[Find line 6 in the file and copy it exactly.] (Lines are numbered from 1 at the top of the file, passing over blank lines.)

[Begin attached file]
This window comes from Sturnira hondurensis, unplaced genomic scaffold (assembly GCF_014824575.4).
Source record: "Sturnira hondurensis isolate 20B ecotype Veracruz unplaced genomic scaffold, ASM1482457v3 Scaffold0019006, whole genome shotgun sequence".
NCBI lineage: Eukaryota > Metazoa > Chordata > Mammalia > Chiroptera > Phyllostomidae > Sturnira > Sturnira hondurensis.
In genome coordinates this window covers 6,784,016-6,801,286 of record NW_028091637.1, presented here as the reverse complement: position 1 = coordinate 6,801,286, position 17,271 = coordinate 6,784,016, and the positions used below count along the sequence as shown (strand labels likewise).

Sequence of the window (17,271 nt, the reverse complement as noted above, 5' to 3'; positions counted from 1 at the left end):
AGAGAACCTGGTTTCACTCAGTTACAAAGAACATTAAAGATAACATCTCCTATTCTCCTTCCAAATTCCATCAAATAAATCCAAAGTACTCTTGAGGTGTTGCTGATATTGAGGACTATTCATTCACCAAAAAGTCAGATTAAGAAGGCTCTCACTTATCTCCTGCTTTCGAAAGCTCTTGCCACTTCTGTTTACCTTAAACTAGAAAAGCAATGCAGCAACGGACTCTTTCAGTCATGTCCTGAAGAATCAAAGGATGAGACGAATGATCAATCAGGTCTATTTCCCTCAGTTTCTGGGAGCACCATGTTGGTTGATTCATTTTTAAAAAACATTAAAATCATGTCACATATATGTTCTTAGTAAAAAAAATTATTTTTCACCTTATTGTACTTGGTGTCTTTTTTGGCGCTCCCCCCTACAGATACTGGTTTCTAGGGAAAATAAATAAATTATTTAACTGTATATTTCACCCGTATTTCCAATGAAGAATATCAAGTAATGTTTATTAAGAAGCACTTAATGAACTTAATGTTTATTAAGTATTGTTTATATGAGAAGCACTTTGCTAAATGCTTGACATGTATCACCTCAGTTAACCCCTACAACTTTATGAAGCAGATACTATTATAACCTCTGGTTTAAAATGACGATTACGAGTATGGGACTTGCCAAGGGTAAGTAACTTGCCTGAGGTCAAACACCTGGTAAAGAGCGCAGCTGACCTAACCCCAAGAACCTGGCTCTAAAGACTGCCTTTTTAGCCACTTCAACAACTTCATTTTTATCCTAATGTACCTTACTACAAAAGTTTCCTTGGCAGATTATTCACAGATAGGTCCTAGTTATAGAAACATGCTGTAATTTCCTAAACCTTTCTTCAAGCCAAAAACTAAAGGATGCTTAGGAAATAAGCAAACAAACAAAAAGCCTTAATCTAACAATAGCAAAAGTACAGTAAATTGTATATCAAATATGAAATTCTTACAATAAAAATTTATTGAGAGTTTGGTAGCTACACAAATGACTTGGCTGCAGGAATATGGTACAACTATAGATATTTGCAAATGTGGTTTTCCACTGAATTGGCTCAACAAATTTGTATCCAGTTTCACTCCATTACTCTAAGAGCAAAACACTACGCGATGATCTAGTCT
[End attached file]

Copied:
AGAGAACCTGGTTTCACTCAGTTACAAAGAACATTAAAGATAACATCTCCTATTCTCCTTCCAAATTCCATCAAATAAATCCAAAGTACTCTTGAGGTGTTGCTGATATTGAGGACTATTCATTCACCAAAAAGTCAGATTAAGAAGGCTCTCACTTATCTCCTGCTTTCGAAAGCTCTTGCCACTTCTGTTTACCTTAAACTAGAAAAGCAATGCAGCAACGGACTCTTTCAGTCATGTCCTGAAGAATCAAAGGATGAGACGAATGATCAATCAGGTCTATTTCCCTCAGTTTCTGGGAGCACCATGTTGGTTGATTCATTTTTAAAAAACATTAAAATCATGTCACATATATGTTCTTAGTAAAAAAAATTATTTTTCACCTTATTGTACTTGGTGTCTTTTTTGGCGCTCCCCCCTACAGATACTGGTTTCTAGGGAAAATAAATAAATTATTTAACTGTATATTTCACCCGTATTTCCAATGAAGAATATCAAGTAATGTTTATTAAGAAGCACTTAATGAACTTAATGTTTATTAAGTATTGTTTATATGAGAAGCACTTTGCTAAATGCTTGACATGTATCACCTCAGTTAACCCCTACAACTTTATGAAGCAGATACTATTATAACCTCTGGTTTAAAATGACGATTACGAGTATGGGACTTGCCAAGGGTAAGTAACTTGCCTGAGGTCAAACACCTGGTAAAGAGCGCAGCTGACCTAACCCCAAGAACCTGGCTCTAAAGACTGCCTTTTTAGCCACTTCAACAACTTCATTTTTATCCTAATGTACCTTACTACAAAAGTTTCCTTGGCAGATTATTCACAGATAGGTCCTAGTTATAGAAACATGCTGTAATTTCCTAAACCTTTCTTCAAGCCAAAAACTAAAGGATGCTTAGGAAATAAGCAAACAAACAAAAAGCCTTAATCTAACAATAGCAAAAGTACAGTAAATTGTATATCAAATATGAAATTCTTACAATAAAAATTTATTGAGAGTTTGGTAGCTACACAAATGACTTGGCTGCAGGAATATGGTACAACTATAGATATTTGCAAATGTGGTTTTCCACTGAATTGGCTCAACAAATTTGTATCCAGTTTCACTCCATTACTCTAAGAGCAAAACACTACGCGATGATCTAGTCT